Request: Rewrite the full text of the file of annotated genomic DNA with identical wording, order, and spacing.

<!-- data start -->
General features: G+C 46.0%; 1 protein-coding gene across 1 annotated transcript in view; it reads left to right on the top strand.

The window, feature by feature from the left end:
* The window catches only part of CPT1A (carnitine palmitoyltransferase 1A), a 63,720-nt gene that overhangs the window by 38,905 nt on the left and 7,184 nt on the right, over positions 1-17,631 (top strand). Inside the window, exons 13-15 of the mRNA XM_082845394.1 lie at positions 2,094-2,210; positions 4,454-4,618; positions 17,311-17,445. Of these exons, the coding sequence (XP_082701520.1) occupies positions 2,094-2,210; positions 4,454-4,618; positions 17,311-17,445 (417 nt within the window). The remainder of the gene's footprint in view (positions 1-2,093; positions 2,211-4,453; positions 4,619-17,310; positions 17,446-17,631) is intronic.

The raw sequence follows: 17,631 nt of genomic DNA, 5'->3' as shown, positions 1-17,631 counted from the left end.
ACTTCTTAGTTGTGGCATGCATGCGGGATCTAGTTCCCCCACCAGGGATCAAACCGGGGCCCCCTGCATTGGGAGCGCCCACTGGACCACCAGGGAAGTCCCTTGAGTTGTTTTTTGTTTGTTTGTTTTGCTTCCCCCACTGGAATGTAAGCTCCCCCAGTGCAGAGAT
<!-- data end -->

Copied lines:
General features: G+C 46.0%; 1 protein-coding gene across 1 annotated transcript in view; it reads left to right on the top strand.

The window, feature by feature from the left end:
* The window catches only part of CPT1A (carnitine palmitoyltransferase 1A), a 63,720-nt gene that overhangs the window by 38,905 nt on the left and 7,184 nt on the right, over positions 1-17,631 (top strand). Inside the window, exons 13-15 of the mRNA XM_082845394.1 lie at positions 2,094-2,210; positions 4,454-4,618; positions 17,311-17,445. Of these exons, the coding sequence (XP_082701520.1) occupies positions 2,094-2,210; positions 4,454-4,618; positions 17,311-17,445 (417 nt within the window). The remainder of the gene's footprint in view (positions 1-2,093; positions 2,211-4,453; positions 4,619-17,310; positions 17,446-17,631) is intronic.

The raw sequence follows: 17,631 nt of genomic DNA, 5'->3' as shown, positions 1-17,631 counted from the left end.
ACTTCTTAGTTGTGGCATGCATGCGGGATCTAGTTCCCCCACCAGGGATCAAACCGGGGCCCCCTGCATTGGGAGCGCCCACTGGACCACCAGGGAAGTCCCTTGAGTTGTTTTTTGTTTGTTTGTTTTGCTTCCCCCACTGGAATGTAAGCTCCCCCAGTGCAGAGAT